As a former public school teacher, I would have been accusatory of the banks donating all kinds of money to Florida's Step Up program, at least to some degree. The thinking is that students pulled away from public schools hurt those public institutions. It's not like the scholarship was designed for wealthy families, however, so the program is really just promoting the original choice idea for schools. Parents make the choice of where their kids attend school because now they have the money to do so, like the rich people in town.
So these major funders of a choice program now want to call the shots as to what kind of choice the parents make. Then it's not really choice, and the funders of Step Up should be sending their tax-hiding donations to local public schools. I'd be fine with that, too, but if these institutions want to support school choice, then they have to allow parents to actually choose.
Parents who choose schools that discriminate against the LGBT community have chosen to send their kids there. It's pretty simple, really. If a school says it won't be providing trans bathrooms, then the parents of a trans kid would be better off choosing a school that has nothing but trans bathrooms. And if that school doesn't exist, then either those parents need to start one of their own or accept the fact that separate bathrooms are a huge expense.
If I made the choice, with or without a scholarship, to send my kids to a Catholic school, I would not ask the people who run the school to denounce the Pope, just because I don't believe in having a pope. If I chose to use my choice money at a Waldorf School, I wouldn't tell administors that tree climbing is kind of dumb and dangerous. Catholics have a pope and Waldorf kids climb trees. Many religious schools in Florida have rules based on their religion, and as long as those rules are spelled out in a handbook or website or in person, parents make their decisions to send kids to the schools based on the defined parameters.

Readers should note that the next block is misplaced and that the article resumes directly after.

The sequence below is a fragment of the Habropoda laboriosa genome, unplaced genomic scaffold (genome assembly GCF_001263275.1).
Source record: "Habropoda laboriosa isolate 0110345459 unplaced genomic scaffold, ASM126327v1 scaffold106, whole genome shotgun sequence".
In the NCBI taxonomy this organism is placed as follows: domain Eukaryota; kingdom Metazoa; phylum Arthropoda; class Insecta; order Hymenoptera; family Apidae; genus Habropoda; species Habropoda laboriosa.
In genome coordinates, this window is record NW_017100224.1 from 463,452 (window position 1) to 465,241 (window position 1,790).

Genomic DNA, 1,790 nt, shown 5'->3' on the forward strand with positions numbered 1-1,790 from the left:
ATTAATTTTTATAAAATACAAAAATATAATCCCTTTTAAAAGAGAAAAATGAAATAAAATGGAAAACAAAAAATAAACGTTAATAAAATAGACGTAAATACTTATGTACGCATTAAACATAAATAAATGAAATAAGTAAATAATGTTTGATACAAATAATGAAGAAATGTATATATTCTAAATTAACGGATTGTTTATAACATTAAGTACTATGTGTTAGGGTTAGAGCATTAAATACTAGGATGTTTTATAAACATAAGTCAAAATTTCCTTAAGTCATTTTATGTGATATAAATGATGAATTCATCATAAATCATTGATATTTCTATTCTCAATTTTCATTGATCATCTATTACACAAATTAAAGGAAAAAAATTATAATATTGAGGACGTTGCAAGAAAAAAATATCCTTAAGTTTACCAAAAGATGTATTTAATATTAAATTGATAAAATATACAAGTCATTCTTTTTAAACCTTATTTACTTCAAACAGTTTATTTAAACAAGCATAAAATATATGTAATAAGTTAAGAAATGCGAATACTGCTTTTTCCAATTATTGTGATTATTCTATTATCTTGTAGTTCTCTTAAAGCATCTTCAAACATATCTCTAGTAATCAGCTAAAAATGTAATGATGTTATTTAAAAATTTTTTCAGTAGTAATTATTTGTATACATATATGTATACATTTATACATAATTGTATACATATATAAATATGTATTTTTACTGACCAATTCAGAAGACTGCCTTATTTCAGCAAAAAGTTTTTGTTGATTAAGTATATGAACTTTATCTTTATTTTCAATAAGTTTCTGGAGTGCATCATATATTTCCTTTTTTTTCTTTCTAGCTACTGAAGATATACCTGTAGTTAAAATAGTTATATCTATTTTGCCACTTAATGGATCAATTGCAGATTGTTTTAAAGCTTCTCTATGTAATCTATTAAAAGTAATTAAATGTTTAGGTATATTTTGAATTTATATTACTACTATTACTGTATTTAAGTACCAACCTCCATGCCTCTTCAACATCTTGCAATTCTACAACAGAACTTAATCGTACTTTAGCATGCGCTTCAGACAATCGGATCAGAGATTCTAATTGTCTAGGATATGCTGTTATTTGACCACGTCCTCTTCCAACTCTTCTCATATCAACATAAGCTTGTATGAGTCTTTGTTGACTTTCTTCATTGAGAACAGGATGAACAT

I send my kids to a private school with a scholarship. I know that, theoretically, the school would be less welcoming to LGBT folks than a local public school. There might even be some rhetoric about the policies printed somewhere. However, in practice, the school has dealt with LGBT issues in a caring way. In fact, after having taught at a local public school, where I had to stop kids from bullying another student for seeming gay, I'd say that a school that promotes Christian values probably does a better job in many cases dealing with LGBT issues than at a public school.
I am sure the conventional wisdom is going to say that policies against some students will promote bullying and maybe even suicides or school shootings. Therefore, I assume the evidence would be overwhelming when looking at the statistics for these types of behaviors at religious schools. There must be all kinds of shootings, suicides, and parental complaints. Before Step Up decides to step down, I'd look into how tormented these kids must be. And how unhappy the parents must be with their choices.
Bringing it all back around, the idea here is that Step Up is giving vouchers to parents of kids who could not normally afford to make a choice. If you are going to say those parents deserve a choice, then you can't then limit the program to very specific choices. The rich parents don't have to do that, and the point of the choice programs were equalize opportunity, not to promote political agendas.